Hell hath no fury like an Ebola virus out of control

Sunday, September 28, 2014
By Paul Martin

by Andy Sechler
September 28, 2014

This week the United Nations Security Council called the Ebola outbreak in West Africa “a threat to international peace and security” and passed an emergency resolution, the first regarding health since the AIDS epidemic. It asked for $1 billion in aid to be directed toward the outbreak. According to the World Health Organization, there are currently 5,843 cases and 2,803 deaths attributed to the epidemic, which appears to be accelerating rapidly. On Tuesday the Centers for Disease Control and Prevention projected that Liberia and Sierra Leone could have 1.4 million cases by January if the epidemic is left unchecked.

In the case of Liberia, where the majority of cases have been — 3,022 cases, with 1,578 deaths — the epidemic has paralyzed and terrorized both patients and caregivers. This, in combination with high numbers of health care workers afflicted, has, understandably, destabilized the health system, with reports of facilities closing, decreased utilization of health services and even a measles outbreak where vaccinations have been halted.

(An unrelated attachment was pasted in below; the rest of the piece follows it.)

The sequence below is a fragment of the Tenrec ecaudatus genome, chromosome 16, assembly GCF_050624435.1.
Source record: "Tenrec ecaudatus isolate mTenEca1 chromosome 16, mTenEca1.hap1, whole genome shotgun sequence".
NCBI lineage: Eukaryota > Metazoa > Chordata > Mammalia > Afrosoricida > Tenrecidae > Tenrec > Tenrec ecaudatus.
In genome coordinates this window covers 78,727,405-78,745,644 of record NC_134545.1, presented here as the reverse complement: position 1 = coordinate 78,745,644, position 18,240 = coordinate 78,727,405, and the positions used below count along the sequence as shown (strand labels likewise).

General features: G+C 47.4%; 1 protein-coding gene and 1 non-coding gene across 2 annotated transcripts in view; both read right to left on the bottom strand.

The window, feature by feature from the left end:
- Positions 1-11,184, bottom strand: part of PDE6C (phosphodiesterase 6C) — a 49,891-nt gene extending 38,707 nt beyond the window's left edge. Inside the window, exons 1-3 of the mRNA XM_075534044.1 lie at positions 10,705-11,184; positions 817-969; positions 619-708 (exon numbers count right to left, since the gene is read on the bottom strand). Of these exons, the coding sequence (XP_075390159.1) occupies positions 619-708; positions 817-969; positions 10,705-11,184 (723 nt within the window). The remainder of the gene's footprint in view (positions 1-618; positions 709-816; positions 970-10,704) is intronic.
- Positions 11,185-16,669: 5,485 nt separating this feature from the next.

Why has Liberia’s health care system been unable to contain Ebola? Imagine throwing a gallon of gasoline on a forest baked dry from a 14-year drought and then setting it ablaze: This is Ebola in Liberia. An inferno burns out of control in a chronically vulnerable health system that is ill equipped to tackle this acute crisis, with little assistance thus far from the international community.

Before the first case of Ebola crossed into Liberia from Guinea in early 2014, Liberia was one of the most challenging places in the world to receive quality health care. Fourteen years of brutal civil war had devastated the nation’s health care infrastructure, causing 90 percent of its health care workforce to flee and 80 percent of its health facilities to shut down. At the time of the peace accord in 2003, there were just 50 doctors serving a population of 4 million, leading to some of the worst maternal and child health statistics in the world; 1 in 8 women there die from childbirth complications.

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